Goodbye A-4 Skyhawk13.12.2015 | Shachar Zorani
The pouring rain and early morning hour didn't stop the crowd from assembling around the line from which the jets took off for the last time. It seemed that all of the attendants were exited and prepared for an honorary aerial demonstration which passed over all IAF Airbases and accompanied the slowly rising sun.
But the weather wasn't the only thing to change faces: routinely, flight school cadets fly the Skyhawks, but this time in the cockpits sat the Senior Commanders of the force, led by Maj. Gen. Amir Eshel, the IAF Commander. "The 'Skyhawk' has landed for the last time. The 'Skyhawk' joins the 'Piper' and the 'Dacota', the service record-holders in the IAF. Completing such a long service requires experts with abilities from the world of alchemy. The servicemen from the Technical Division from all ranks and the Material Directorate Headquarters, are at the end of an era which is an example for professionalism, determination and devotion, a source of might for the entire Air Force", said the IAF Commander in the closing ceremony.
The Skyhawk era in Israel was opened on December 29, 1967 when the first four Skyhawks were unloaded from a ship which arrived at the Haifa Port and absorbed into the "Valley" and the "Flying Tiger" Squadrons, established especially for the arrival of the new aircraft.
The Skyhawk jets led the American Aircraft era in the IAF and it was one of the IAF's veteran and most reliable aircraft and leaves behind it a legacy of successful operations, as it took part in every Israeli campaign ever since it entered service and even served as the IAF's primary strike jet in the "War of Attrition".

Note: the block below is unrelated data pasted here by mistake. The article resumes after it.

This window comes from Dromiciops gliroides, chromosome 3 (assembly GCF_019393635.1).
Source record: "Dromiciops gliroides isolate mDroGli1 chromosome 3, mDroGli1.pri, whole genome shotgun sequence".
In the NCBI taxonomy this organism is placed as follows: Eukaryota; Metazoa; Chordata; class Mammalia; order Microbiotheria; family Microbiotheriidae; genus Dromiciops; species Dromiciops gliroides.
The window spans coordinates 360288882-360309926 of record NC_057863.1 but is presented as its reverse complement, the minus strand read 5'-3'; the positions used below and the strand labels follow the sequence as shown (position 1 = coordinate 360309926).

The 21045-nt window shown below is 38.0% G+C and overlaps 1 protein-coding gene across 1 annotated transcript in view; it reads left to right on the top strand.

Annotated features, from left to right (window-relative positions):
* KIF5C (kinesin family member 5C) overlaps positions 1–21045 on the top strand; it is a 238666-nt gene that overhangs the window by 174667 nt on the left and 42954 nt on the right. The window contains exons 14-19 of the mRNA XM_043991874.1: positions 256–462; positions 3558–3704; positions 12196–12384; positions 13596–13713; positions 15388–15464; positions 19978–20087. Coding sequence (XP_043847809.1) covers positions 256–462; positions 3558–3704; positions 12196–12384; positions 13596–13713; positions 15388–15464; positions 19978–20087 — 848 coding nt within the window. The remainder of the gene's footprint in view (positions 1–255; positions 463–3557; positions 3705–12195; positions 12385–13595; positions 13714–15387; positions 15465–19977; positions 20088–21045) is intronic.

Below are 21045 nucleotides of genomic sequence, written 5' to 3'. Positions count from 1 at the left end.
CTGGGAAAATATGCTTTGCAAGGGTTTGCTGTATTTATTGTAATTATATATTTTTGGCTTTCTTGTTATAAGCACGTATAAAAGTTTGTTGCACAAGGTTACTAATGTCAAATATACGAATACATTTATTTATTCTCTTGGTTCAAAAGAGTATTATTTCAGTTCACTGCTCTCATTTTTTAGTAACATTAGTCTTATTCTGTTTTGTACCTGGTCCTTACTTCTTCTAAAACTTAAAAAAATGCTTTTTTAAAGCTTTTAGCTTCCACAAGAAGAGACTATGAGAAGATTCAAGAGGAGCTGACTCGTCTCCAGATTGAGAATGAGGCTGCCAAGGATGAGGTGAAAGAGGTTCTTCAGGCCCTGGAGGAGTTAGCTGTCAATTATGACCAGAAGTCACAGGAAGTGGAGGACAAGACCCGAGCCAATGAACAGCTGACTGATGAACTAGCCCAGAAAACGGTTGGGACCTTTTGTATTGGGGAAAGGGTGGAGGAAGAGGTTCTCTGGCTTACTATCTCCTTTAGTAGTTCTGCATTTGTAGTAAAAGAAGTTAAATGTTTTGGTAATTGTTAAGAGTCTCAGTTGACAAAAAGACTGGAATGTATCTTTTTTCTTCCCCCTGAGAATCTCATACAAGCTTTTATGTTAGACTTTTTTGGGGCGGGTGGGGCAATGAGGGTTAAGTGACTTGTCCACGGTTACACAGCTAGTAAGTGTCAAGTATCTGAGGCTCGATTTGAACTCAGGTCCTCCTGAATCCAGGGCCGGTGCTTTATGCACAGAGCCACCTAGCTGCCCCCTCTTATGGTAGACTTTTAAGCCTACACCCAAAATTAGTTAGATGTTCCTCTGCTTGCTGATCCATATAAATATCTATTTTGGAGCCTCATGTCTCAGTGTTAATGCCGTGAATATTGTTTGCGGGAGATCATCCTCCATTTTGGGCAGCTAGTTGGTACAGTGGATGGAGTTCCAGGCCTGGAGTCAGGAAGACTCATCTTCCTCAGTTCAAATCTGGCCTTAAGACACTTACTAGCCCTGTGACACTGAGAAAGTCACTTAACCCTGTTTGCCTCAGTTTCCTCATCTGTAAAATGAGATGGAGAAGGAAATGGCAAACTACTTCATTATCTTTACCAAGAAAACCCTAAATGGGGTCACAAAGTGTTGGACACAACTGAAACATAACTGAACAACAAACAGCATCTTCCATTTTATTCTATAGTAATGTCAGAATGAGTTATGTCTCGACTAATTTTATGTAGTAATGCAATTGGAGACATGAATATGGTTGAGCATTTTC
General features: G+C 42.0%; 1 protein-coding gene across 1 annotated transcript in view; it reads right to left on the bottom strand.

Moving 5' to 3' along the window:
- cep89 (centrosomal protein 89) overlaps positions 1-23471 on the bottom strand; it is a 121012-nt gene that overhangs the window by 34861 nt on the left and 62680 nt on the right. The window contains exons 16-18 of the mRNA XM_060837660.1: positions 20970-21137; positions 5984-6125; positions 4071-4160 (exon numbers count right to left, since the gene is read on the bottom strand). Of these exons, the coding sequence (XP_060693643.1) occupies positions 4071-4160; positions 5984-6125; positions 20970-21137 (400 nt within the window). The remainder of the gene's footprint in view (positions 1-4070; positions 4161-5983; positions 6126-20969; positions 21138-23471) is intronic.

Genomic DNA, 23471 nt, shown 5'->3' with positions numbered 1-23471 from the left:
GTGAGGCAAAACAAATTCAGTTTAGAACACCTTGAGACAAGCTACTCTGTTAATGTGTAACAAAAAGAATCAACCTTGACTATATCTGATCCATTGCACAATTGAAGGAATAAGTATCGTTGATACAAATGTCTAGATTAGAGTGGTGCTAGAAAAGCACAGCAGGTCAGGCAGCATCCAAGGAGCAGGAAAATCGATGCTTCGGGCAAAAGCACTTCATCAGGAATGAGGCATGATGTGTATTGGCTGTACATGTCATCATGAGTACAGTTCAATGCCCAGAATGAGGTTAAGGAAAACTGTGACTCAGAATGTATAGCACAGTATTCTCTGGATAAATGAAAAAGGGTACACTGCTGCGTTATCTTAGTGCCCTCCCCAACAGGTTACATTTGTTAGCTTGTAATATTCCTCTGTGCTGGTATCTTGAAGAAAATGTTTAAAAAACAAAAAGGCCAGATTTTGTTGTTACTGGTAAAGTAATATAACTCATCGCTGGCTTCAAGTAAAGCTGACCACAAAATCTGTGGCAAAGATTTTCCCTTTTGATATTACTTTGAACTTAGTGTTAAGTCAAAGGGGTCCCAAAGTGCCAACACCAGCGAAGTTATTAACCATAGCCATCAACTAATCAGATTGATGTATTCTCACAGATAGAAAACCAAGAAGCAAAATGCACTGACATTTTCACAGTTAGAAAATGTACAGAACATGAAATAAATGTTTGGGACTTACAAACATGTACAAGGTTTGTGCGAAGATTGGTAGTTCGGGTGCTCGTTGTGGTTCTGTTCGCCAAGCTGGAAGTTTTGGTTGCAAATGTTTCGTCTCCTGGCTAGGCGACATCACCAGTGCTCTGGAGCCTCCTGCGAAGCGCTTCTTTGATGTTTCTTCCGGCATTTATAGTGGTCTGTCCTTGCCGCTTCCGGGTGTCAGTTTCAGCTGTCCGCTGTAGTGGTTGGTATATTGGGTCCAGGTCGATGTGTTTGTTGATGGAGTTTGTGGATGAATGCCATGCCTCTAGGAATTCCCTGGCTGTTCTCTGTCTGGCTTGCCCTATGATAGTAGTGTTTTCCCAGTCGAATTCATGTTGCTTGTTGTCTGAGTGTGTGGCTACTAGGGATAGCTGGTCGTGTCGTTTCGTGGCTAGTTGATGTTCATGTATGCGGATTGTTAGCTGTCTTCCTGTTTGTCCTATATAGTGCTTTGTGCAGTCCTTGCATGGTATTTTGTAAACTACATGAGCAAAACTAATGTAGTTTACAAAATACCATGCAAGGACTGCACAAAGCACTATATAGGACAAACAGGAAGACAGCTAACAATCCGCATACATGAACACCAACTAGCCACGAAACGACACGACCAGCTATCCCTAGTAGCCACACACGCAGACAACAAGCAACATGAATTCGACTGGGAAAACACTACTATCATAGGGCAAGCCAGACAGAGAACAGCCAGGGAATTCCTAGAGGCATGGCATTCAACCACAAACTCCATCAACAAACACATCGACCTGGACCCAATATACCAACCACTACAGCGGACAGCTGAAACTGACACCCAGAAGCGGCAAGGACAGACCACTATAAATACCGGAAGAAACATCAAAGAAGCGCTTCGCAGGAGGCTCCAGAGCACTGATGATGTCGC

"Along the way we lost many good people on the ground and in the air", said the IAF Commander, "We will never forget them. We will continue walking in their light, hand in hand with their families".
During the "Yom Kippur" War, the Skyhawk Squadron aircrews took off to about 1000 operational sorties in the southern front. About half of the aircraft were hit during combat and six aircrew members ejected from their aircraft in enemy territory. Seven were killed.
Despite the loss, the squadron members continued to take off time and time again. Alongside the aircrews, the technical teams labored nonstop. "Without each and every technician no pilot would fly", said Col. (Res.) Uri Shahar, the squadron commander in the war. "The squadron members knew that the Israeli people were behind them and that somebody needed to take care of them".
Besides its operational activity, in the early nineties the "Flying Tiger" Squadron which operates the Skyhawk jets was appended to Flight School. The aircraft served as the mentor for the forces next combat pilots, before the entrance of the "Lavi" (M-346) into service, it qualified many generations of IAF Combat Pilots and WSO's.
"With the shutdown of the 'Skyhawk' engines, the song of the 'Ayit' will continue in the force", added the IAF Commander. "Amongst the combatants that fought from the tiny cockpit and those that took their first steps in the world of combat flight and today fly the peak of aerial technology. The little jet belongs to the IAF's history and we carry on stronger than ever".